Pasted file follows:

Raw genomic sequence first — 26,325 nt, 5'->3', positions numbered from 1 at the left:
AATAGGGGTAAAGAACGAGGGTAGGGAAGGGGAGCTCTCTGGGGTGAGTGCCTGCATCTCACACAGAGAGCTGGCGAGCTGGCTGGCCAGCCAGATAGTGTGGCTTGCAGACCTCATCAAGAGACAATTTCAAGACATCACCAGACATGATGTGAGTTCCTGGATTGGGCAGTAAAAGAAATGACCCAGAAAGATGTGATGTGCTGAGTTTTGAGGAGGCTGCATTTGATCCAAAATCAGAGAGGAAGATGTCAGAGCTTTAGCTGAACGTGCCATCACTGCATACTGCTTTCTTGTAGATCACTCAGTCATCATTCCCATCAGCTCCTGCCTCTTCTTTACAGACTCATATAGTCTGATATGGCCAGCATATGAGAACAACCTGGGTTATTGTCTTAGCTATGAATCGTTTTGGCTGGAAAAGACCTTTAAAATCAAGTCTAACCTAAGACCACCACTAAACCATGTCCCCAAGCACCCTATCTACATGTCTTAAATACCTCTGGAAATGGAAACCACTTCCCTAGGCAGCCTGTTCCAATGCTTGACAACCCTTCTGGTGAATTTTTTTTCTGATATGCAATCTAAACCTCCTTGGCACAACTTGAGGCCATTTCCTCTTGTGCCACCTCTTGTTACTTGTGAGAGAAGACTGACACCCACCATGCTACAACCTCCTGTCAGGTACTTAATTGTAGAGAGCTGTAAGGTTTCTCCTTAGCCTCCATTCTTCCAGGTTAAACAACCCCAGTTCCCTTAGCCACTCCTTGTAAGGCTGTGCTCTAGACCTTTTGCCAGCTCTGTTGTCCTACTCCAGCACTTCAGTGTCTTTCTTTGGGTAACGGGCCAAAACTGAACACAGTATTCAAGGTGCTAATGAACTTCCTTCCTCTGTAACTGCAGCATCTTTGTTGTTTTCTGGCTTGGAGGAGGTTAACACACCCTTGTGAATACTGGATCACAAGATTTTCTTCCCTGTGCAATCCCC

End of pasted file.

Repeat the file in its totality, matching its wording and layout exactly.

Raw genomic sequence first — 26,325 nt, 5'->3', positions numbered from 1 at the left:
AATAGGGGTAAAGAACGAGGGTAGGGAAGGGGAGCTCTCTGGGGTGAGTGCCTGCATCTCACACAGAGAGCTGGCGAGCTGGCTGGCCAGCCAGATAGTGTGGCTTGCAGACCTCATCAAGAGACAATTTCAAGACATCACCAGACATGATGTGAGTTCCTGGATTGGGCAGTAAAAGAAATGACCCAGAAAGATGTGATGTGCTGAGTTTTGAGGAGGCTGCATTTGATCCAAAATCAGAGAGGAAGATGTCAGAGCTTTAGCTGAACGTGCCATCACTGCATACTGCTTTCTTGTAGATCACTCAGTCATCATTCCCATCAGCTCCTGCCTCTTCTTTACAGACTCATATAGTCTGATATGGCCAGCATATGAGAACAACCTGGGTTATTGTCTTAGCTATGAATCGTTTTGGCTGGAAAAGACCTTTAAAATCAAGTCTAACCTAAGACCACCACTAAACCATGTCCCCAAGCACCCTATCTACATGTCTTAAATACCTCTGGAAATGGAAACCACTTCCCTAGGCAGCCTGTTCCAATGCTTGACAACCCTTCTGGTGAATTTTTTTTCTGATATGCAATCTAAACCTCCTTGGCACAACTTGAGGCCATTTCCTCTTGTGCCACCTCTTGTTACTTGTGAGAGAAGACTGACACCCACCATGCTACAACCTCCTGTCAGGTACTTAATTGTAGAGAGCTGTAAGGTTTCTCCTTAGCCTCCATTCTTCCAGGTTAAACAACCCCAGTTCCCTTAGCCACTCCTTGTAAGGCTGTGCTCTAGACCTTTTGCCAGCTCTGTTGTCCTACTCCAGCACTTCAGTGTCTTTCTTTGGGTAACGGGCCAAAACTGAACACAGTATTCAAGGTGCTAATGAACTTCCTTCCTCTGTAACTGCAGCATCTTTGTTGTTTTCTGGCTTGGAGGAGGTTAACACACCCTTGTGAATACTGGATCACAAGATTTTCTTCCCTGTGCAATCCCC